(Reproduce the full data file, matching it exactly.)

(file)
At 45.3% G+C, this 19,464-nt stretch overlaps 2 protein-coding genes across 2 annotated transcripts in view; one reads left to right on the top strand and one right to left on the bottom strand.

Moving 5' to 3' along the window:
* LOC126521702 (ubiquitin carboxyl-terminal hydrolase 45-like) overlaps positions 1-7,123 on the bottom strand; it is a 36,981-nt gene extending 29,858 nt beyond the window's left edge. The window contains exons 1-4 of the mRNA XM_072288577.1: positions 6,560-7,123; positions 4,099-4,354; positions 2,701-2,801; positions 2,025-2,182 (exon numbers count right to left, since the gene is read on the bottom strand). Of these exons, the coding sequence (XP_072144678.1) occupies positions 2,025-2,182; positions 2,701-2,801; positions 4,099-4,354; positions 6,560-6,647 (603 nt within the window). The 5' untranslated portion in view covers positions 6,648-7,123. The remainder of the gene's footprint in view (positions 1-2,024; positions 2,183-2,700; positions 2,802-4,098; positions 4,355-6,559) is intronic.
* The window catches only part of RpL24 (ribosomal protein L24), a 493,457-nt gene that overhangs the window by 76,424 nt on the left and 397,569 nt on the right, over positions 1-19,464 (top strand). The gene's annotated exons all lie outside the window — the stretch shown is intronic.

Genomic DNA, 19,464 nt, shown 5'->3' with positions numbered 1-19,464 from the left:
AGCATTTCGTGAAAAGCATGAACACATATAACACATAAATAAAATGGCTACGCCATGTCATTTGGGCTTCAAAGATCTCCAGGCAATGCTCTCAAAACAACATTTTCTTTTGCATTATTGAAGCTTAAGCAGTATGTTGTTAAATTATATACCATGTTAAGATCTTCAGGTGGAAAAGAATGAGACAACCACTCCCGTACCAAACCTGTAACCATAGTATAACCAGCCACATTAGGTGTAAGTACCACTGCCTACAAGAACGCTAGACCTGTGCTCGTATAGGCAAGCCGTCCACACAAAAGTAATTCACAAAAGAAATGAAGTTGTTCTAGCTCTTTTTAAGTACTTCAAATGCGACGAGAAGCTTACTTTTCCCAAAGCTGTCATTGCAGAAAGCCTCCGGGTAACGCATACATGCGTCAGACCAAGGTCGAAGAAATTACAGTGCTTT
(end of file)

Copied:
At 45.3% G+C, this 19,464-nt stretch overlaps 2 protein-coding genes across 2 annotated transcripts in view; one reads left to right on the top strand and one right to left on the bottom strand.

Moving 5' to 3' along the window:
* LOC126521702 (ubiquitin carboxyl-terminal hydrolase 45-like) overlaps positions 1-7,123 on the bottom strand; it is a 36,981-nt gene extending 29,858 nt beyond the window's left edge. The window contains exons 1-4 of the mRNA XM_072288577.1: positions 6,560-7,123; positions 4,099-4,354; positions 2,701-2,801; positions 2,025-2,182 (exon numbers count right to left, since the gene is read on the bottom strand). Of these exons, the coding sequence (XP_072144678.1) occupies positions 2,025-2,182; positions 2,701-2,801; positions 4,099-4,354; positions 6,560-6,647 (603 nt within the window). The 5' untranslated portion in view covers positions 6,648-7,123. The remainder of the gene's footprint in view (positions 1-2,024; positions 2,183-2,700; positions 2,802-4,098; positions 4,355-6,559) is intronic.
* The window catches only part of RpL24 (ribosomal protein L24), a 493,457-nt gene that overhangs the window by 76,424 nt on the left and 397,569 nt on the right, over positions 1-19,464 (top strand). The gene's annotated exons all lie outside the window — the stretch shown is intronic.

Genomic DNA, 19,464 nt, shown 5'->3' with positions numbered 1-19,464 from the left:
AGCATTTCGTGAAAAGCATGAACACATATAACACATAAATAAAATGGCTACGCCATGTCATTTGGGCTTCAAAGATCTCCAGGCAATGCTCTCAAAACAACATTTTCTTTTGCATTATTGAAGCTTAAGCAGTATGTTGTTAAATTATATACCATGTTAAGATCTTCAGGTGGAAAAGAATGAGACAACCACTCCCGTACCAAACCTGTAACCATAGTATAACCAGCCACATTAGGTGTAAGTACCACTGCCTACAAGAACGCTAGACCTGTGCTCGTATAGGCAAGCCGTCCACACAAAAGTAATTCACAAAAGAAATGAAGTTGTTCTAGCTCTTTTTAAGTACTTCAAATGCGACGAGAAGCTTACTTTTCCCAAAGCTGTCATTGCAGAAAGCCTCCGGGTAACGCATACATGCGTCAGACCAAGGTCGAAGAAATTACAGTGCTTT